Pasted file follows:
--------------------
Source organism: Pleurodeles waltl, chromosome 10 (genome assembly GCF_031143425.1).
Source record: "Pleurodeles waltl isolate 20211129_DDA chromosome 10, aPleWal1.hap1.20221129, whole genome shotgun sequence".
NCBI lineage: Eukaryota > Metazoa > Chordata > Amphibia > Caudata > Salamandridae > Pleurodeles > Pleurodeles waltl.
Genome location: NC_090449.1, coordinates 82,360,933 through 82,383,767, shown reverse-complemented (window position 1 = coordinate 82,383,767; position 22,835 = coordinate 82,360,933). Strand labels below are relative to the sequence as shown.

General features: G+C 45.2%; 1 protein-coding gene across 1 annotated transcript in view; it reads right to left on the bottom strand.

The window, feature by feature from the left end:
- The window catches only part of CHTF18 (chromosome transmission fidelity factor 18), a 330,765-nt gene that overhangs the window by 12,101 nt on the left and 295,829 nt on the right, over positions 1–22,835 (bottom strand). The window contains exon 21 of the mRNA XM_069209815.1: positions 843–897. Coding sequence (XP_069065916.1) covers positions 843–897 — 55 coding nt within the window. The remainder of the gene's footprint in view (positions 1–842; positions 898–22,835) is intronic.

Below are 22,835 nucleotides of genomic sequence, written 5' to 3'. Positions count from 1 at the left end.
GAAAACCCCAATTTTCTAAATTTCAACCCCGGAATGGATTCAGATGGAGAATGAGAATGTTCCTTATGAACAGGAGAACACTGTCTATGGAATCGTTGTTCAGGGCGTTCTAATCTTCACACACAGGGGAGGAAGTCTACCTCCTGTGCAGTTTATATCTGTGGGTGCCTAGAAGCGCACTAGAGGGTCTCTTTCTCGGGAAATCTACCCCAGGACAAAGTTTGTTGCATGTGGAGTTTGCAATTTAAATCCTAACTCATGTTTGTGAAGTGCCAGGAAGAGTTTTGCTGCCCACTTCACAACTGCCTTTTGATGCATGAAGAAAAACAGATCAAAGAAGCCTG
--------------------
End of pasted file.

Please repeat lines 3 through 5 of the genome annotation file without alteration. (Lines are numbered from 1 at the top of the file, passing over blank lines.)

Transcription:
NCBI lineage: Eukaryota > Metazoa > Chordata > Amphibia > Caudata > Salamandridae > Pleurodeles > Pleurodeles waltl.
Genome location: NC_090449.1, coordinates 82,360,933 through 82,383,767, shown reverse-complemented (window position 1 = coordinate 82,383,767; position 22,835 = coordinate 82,360,933). Strand labels below are relative to the sequence as shown.

General features: G+C 45.2%; 1 protein-coding gene across 1 annotated transcript in view; it reads right to left on the bottom strand.